Why EMS personnel need an off-duty bailout bag

On- or off-duty EMS personnel need to be on the lookout for hazards and ready to operate in the warm zone

I went to the movies with my wife a few hours after hearing about the October 2015 shooting at Umpqua Community College in Oregon.

As we walked to the theater, I told my wife we had to sit near the back. If there was someone alone behind us, we may have to move or leave.

This wasn’t because of the events in Oregon. I routinely do that. I also watch people in the mall when I am there with my family. I maintain a heightened state of awareness.

A personal bailout bag with first-aid items for an active shooter incident
A personal bailout bag with first-aid items for an active shooter incident (Photo by Dan Limmer)

Only couples and larger groups were at the theater and we had a seat near the back. Odds were squarely in my favor that nothing would have happened, but that wasn’t the case in a theater in Aurora, Colo., a mall in Salt Lake City and a school in Sandy Hook, Conn.

I can't completely let my guard down now, and I believe I am not alone. Here are some of my top tips for on- and off-the-job safety.

Off-the-job safety

  • Keep your head about you. Everyone else will be in a panic during an active shooter incident. Much like clinical situations, you will only survive if you think clearly and critically.
  • Understand the concept of cover. The simple act of getting behind something that will stop a bullet is the easiest and most life saving thing you can do.
  • Incorporate movement into your survival plan. Dropping to the floor and covering your head makes you a sitting duck. Know where your exits are. Move from position of cover to the next position of cover until you are safe.
  • Know alternative paths to safety. Malls, theaters and other large buildings may have delivery corridors. These hallways, accessible through the rear of the store, may be your fastest exits.

Personal bailout bag
I keep a personal bailout bag, also known as an individual first-aid kit (IFAK), in my truck, so I can provide immediate and relevant care at an active shooter incident, as well as help with my personal survival. You should have your own IFAK. The following patient care items are in my bailout bag:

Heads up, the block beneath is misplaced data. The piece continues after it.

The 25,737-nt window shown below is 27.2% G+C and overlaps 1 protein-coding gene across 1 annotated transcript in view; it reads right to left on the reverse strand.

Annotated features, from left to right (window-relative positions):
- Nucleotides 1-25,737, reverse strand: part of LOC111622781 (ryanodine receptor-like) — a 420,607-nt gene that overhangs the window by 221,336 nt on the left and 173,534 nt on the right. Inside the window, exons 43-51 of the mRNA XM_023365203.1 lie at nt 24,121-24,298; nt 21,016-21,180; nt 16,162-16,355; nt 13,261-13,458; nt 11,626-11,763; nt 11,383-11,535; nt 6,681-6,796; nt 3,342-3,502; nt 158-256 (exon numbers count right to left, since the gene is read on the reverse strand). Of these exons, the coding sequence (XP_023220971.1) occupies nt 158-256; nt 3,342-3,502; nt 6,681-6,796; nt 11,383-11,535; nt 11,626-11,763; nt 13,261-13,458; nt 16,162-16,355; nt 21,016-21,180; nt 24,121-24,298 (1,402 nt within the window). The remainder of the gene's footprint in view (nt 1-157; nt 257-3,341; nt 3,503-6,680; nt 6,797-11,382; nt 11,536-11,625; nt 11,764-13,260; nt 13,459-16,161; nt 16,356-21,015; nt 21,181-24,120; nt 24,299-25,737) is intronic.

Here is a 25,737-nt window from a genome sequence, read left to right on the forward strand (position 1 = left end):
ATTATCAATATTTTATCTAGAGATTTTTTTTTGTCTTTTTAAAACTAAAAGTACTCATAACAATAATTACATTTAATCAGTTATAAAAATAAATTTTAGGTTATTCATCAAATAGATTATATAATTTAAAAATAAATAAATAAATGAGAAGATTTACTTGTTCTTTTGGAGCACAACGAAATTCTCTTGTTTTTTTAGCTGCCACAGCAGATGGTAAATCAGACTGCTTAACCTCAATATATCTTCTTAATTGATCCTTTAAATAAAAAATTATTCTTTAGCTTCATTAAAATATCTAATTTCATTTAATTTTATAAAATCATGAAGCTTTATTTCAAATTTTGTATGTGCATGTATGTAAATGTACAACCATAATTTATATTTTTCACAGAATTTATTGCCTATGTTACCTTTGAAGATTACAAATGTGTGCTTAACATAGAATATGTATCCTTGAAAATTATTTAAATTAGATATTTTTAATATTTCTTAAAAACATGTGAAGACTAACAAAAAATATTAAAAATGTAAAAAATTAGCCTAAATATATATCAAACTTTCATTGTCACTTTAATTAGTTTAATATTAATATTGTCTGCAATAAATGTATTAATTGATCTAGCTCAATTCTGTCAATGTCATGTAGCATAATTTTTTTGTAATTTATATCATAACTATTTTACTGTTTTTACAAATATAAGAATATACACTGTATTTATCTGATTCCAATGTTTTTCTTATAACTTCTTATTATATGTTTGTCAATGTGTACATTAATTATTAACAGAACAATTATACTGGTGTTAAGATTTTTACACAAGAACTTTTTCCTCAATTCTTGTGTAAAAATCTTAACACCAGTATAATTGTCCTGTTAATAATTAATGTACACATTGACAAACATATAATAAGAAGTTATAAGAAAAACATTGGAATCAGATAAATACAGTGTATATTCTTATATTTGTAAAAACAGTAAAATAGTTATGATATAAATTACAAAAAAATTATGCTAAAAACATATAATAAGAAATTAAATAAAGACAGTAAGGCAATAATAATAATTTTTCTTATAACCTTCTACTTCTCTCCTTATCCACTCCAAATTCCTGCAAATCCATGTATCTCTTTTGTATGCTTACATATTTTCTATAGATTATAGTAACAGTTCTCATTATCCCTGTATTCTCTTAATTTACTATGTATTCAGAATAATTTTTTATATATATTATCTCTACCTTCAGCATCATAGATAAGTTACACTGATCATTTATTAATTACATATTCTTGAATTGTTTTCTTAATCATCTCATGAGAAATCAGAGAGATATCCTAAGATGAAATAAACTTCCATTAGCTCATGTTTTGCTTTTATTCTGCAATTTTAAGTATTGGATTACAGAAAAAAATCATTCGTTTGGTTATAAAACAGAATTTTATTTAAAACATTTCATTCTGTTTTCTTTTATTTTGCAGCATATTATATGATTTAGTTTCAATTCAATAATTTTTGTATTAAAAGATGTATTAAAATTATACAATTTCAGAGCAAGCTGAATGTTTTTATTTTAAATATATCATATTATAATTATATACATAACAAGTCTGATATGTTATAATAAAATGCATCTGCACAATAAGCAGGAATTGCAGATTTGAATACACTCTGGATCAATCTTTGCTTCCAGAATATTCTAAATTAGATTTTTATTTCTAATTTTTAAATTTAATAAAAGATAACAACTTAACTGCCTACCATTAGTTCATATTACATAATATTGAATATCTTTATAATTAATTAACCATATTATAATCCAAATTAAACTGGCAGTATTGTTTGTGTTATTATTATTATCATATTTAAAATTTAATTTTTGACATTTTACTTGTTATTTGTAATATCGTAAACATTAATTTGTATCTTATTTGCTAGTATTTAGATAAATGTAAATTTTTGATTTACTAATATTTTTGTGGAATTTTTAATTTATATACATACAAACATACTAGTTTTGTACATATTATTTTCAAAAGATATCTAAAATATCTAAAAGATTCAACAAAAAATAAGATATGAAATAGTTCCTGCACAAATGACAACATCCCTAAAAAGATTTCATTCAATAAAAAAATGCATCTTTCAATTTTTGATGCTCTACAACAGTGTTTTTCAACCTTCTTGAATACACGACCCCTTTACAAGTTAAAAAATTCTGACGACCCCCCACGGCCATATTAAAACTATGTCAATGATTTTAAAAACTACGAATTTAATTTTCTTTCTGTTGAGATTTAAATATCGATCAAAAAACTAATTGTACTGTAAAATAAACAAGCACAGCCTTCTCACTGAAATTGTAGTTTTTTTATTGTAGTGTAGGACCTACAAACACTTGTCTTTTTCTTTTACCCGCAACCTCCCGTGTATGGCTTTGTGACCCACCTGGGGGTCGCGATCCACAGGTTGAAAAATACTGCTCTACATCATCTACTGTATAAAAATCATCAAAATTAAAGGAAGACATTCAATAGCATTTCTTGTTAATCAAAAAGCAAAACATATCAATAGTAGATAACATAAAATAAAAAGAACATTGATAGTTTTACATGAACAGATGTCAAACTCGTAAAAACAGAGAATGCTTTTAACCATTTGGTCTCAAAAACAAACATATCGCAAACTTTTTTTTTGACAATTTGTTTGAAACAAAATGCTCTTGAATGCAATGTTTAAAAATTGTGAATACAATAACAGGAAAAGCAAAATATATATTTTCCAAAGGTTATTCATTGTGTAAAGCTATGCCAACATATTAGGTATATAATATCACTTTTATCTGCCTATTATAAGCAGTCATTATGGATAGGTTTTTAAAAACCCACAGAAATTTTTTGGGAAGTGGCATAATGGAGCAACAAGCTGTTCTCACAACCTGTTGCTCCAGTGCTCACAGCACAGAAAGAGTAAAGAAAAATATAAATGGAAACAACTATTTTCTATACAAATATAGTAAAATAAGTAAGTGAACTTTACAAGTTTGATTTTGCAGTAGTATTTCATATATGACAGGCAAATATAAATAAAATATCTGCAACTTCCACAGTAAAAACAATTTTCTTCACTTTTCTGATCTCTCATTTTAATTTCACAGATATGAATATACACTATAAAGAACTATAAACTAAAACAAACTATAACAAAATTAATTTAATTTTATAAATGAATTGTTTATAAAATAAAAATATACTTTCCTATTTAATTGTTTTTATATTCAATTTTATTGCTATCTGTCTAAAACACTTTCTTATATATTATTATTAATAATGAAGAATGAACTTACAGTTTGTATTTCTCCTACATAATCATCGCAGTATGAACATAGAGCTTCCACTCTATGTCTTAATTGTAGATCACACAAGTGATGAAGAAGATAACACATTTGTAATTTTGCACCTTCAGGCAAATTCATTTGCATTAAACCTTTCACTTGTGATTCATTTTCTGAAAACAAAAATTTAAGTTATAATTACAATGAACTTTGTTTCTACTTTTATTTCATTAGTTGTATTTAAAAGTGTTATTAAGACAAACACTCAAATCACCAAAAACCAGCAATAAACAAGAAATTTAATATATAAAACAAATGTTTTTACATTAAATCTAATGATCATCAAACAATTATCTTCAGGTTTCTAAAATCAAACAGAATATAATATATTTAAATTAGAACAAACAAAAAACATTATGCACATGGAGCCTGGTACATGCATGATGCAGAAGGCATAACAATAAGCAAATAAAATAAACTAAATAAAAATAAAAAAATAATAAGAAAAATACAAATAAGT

1. Combat tourniquets
  2. Hemostatic dressings
  3. Israeli battle dressings
  4. Chest seals

On-the-job safety
I have two predictions that are not in favor of EMS safety.

First, EMS providers are being deployed into warm zones. This is already happening and will continue to a greater extent. Our training will prepare us for this response. Tactic and new equipment — vests and other protective devices — will be designed to be EMS specific.

Secondly, I believe we will become bigger targets. It used to be that shooters would turn the gun on themselves and die by suicide as the police approached. Now it seems that shooters are increasingly being neutralized by the police.

We have always been looked at as the "good guys" in the emergency-response business and that has prevented us from being targeted. The next iteration of this will be the active shooter/sniper who targets responding emergency personnel. It has the potential to demoralize us and causes more terror.

Response considerations
Since EMS and fire stations are within the community, it is likely that first due apparatus will be close when an active shooter incident begins. Keep the following things in mind:

  • Expand the warm and hot zone. Consider the scene to extend past the physical location where the shooting is reported. Whether it is a sniper situation or a perpetrator who may have left the scene as part of a panicked crowd, the danger zone extends much farther than you would think.
  • Practice response with law enforcement. Drill with police and fire agencies to determine roles and responsibilities at an active shooter incident.
  • Equipment for real risks. Your department should match equipment and training with the realistic role you will play in a scene.

Today is the day to make a comprehensive plan and strategy for your personal safety, as well as the plan and role of your public safety agency in the next active shooter incident.

I am very interested in hearing your experiences, the equipment you carry, and your agency’s policies in the comments below.

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